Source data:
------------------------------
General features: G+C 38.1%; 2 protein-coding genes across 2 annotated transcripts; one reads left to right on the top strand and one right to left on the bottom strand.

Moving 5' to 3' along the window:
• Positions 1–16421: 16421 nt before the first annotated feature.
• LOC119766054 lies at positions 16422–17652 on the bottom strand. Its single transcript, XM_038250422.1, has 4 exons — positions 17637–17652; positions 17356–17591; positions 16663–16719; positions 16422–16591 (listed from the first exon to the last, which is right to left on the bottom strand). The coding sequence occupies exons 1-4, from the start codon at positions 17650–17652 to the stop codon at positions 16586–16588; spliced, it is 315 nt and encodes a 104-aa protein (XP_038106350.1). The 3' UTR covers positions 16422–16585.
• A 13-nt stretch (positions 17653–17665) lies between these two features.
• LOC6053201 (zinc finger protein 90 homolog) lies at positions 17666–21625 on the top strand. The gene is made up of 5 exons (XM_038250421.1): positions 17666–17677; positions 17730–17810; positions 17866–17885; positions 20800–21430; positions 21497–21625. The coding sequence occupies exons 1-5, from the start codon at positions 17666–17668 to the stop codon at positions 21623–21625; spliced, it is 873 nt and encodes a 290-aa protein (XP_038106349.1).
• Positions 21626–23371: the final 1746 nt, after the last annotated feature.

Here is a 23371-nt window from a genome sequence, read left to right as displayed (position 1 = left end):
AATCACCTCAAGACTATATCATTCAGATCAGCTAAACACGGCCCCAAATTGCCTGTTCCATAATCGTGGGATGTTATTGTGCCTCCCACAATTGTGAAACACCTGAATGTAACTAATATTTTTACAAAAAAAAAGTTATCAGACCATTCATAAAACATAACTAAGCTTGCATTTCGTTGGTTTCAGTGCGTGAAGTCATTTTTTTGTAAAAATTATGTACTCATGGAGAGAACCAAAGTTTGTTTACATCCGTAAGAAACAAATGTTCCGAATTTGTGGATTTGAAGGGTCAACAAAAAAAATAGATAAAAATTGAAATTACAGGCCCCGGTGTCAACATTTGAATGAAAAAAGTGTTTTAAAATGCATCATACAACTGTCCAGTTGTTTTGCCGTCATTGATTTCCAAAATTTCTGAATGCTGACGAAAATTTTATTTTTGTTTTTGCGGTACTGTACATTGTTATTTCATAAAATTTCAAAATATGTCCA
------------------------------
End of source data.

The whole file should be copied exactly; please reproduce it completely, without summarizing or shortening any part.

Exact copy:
General features: G+C 38.1%; 2 protein-coding genes across 2 annotated transcripts; one reads left to right on the top strand and one right to left on the bottom strand.

Moving 5' to 3' along the window:
• Positions 1–16421: 16421 nt before the first annotated feature.
• LOC119766054 lies at positions 16422–17652 on the bottom strand. Its single transcript, XM_038250422.1, has 4 exons — positions 17637–17652; positions 17356–17591; positions 16663–16719; positions 16422–16591 (listed from the first exon to the last, which is right to left on the bottom strand). The coding sequence occupies exons 1-4, from the start codon at positions 17650–17652 to the stop codon at positions 16586–16588; spliced, it is 315 nt and encodes a 104-aa protein (XP_038106350.1). The 3' UTR covers positions 16422–16585.
• A 13-nt stretch (positions 17653–17665) lies between these two features.
• LOC6053201 (zinc finger protein 90 homolog) lies at positions 17666–21625 on the top strand. The gene is made up of 5 exons (XM_038250421.1): positions 17666–17677; positions 17730–17810; positions 17866–17885; positions 20800–21430; positions 21497–21625. The coding sequence occupies exons 1-5, from the start codon at positions 17666–17668 to the stop codon at positions 21623–21625; spliced, it is 873 nt and encodes a 290-aa protein (XP_038106349.1).
• Positions 21626–23371: the final 1746 nt, after the last annotated feature.

Here is a 23371-nt window from a genome sequence, read left to right as displayed (position 1 = left end):
AATCACCTCAAGACTATATCATTCAGATCAGCTAAACACGGCCCCAAATTGCCTGTTCCATAATCGTGGGATGTTATTGTGCCTCCCACAATTGTGAAACACCTGAATGTAACTAATATTTTTACAAAAAAAAAGTTATCAGACCATTCATAAAACATAACTAAGCTTGCATTTCGTTGGTTTCAGTGCGTGAAGTCATTTTTTTGTAAAAATTATGTACTCATGGAGAGAACCAAAGTTTGTTTACATCCGTAAGAAACAAATGTTCCGAATTTGTGGATTTGAAGGGTCAACAAAAAAAATAGATAAAAATTGAAATTACAGGCCCCGGTGTCAACATTTGAATGAAAAAAGTGTTTTAAAATGCATCATACAACTGTCCAGTTGTTTTGCCGTCATTGATTTCCAAAATTTCTGAATGCTGACGAAAATTTTATTTTTGTTTTTGCGGTACTGTACATTGTTATTTCATAAAATTTCAAAATATGTCCA